Competing for new jobs in a bad economy, states are paying employers’ training costs, reports the New York Times. North Carolina is a leader, using its strong community colleges to design and teach customized curricula.
KERNERSVILLE, N.C. — Some of Caterpillar’s newest factory workers are training inside a former carpet warehouse here in the heart of tobacco country. In classrooms, they click through online tutorials and study blueprints emblazoned with the company’s logo. And on a mock factory floor, they learn to use wrenches, hoses and power tools that they will need to build axles for large mining trucks.
The primary beneficiary is undoubtedly Caterpillar, a maker of industrial equipment with rising profits that has a new plant about 10 miles away in Winston-Salem.
Yet North Carolina is picking up much of the cost. It is paying about $1 million to help nearly 400 workers acquire these skills, and a community college has committed to develop a custom curriculum that Caterpillar has valued at about $4.3 million.
Caterpillar is one of dozens of companies, many with growing profits and large cash reserves, that have come to expect such largess from states in return for creating jobs. The labor market is finally starting to show some signs of improvement, with the government reporting on Friday that employers created 200,000 jobs in December.
There’s no guarantee the jobs will be permanent. North Carolina spent nearly $2 million to train workers for a Dell factory that closed after five years. Some of those workers are now training to work at Caterpillar.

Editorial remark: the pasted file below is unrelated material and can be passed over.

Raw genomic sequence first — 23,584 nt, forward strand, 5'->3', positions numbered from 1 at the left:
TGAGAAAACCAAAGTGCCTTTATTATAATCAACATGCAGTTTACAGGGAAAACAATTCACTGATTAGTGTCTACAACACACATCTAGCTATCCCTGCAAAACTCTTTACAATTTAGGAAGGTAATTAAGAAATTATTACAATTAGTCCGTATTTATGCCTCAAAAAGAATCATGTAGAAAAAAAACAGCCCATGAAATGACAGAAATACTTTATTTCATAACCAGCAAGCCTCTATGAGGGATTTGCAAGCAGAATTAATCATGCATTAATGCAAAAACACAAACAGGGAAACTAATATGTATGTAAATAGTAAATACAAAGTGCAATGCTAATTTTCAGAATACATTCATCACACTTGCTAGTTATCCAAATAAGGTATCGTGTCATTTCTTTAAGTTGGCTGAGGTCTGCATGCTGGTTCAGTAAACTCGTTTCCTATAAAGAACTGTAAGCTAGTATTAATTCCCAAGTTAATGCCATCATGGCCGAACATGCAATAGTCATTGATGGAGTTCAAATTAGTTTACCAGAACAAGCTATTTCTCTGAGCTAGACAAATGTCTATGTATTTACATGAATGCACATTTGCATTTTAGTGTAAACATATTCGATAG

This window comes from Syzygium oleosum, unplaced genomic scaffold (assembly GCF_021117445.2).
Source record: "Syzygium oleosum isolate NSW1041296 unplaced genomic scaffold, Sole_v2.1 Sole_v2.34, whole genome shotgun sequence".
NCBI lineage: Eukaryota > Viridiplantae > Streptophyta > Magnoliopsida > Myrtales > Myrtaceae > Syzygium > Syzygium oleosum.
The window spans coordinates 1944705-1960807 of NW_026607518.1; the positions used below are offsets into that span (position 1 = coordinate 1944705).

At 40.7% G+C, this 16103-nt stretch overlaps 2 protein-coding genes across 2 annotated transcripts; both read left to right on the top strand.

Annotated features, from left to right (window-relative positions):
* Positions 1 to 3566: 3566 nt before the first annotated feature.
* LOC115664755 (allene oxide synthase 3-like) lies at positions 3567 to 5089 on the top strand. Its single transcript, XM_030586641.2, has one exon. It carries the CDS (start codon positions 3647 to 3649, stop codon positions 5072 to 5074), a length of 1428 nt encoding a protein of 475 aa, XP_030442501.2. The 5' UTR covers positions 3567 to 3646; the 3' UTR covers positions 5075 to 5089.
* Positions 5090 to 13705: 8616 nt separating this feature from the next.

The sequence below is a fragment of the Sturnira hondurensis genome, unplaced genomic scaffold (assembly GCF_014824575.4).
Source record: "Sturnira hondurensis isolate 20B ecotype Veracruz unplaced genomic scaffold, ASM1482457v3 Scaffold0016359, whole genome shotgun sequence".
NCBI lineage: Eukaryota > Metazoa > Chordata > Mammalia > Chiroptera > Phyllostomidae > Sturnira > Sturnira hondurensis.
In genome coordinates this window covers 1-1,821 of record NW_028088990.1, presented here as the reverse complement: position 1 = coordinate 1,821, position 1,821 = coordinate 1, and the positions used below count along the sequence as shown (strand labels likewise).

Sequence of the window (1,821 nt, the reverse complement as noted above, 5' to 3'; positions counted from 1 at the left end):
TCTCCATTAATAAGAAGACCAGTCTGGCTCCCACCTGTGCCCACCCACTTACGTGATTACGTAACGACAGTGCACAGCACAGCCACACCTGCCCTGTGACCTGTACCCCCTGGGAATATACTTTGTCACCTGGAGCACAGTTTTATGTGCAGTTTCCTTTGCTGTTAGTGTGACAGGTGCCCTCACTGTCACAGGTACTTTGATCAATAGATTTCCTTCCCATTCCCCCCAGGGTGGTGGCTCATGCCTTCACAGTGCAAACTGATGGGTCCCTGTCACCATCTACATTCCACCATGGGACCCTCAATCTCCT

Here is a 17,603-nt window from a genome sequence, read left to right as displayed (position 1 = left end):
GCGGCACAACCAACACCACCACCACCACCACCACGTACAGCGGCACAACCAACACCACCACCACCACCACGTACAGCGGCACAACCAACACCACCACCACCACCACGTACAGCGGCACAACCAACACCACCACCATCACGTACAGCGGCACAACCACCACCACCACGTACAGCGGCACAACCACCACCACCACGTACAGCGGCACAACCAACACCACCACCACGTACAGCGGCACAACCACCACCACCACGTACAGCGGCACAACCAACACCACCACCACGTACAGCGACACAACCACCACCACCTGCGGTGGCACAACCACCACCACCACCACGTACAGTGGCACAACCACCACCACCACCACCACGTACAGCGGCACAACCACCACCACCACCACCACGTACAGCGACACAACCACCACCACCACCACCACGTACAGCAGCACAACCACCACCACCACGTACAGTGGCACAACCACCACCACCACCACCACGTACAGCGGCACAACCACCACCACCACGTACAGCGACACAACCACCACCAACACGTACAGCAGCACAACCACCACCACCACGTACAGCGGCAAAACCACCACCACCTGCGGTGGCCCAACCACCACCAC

Caterpillar is investing $426 million in the new factory in Winston-Salem, where unemployment is 10 percent. The state offered a $51 million package of incentives, including the training, to get the factory.
The state is also paying to train workers for a new Honda Aircraft factory in Greensboro, an expanding Siemens plant in Charlotte and an existing call center in Winston-Salem for US Airways, which relocated 200 jobs from Manila last year.
According to the state, North Carolina spent about $9.4 million to train workers as part of projects that created nearly 4,500 jobs in the 12 months through June 30. (The total cost per job rises sharply beyond the $2,000 in training because of voluminous tax breaks and other incentives.)
One of the first new Caterpillar workers is Dante Durant, a 42-year-old former Dell employee. He attended a Caterpillar job fair at Forsyth Technical Community College, took a series of tests administered by staff at Forsyth Tech and passed training classes taught primarily by Forsyth Tech instructors.
Caterpillar will create 392 full-time jobs with an average annual salary of $40,000 in Winston-Salem, company executives predict.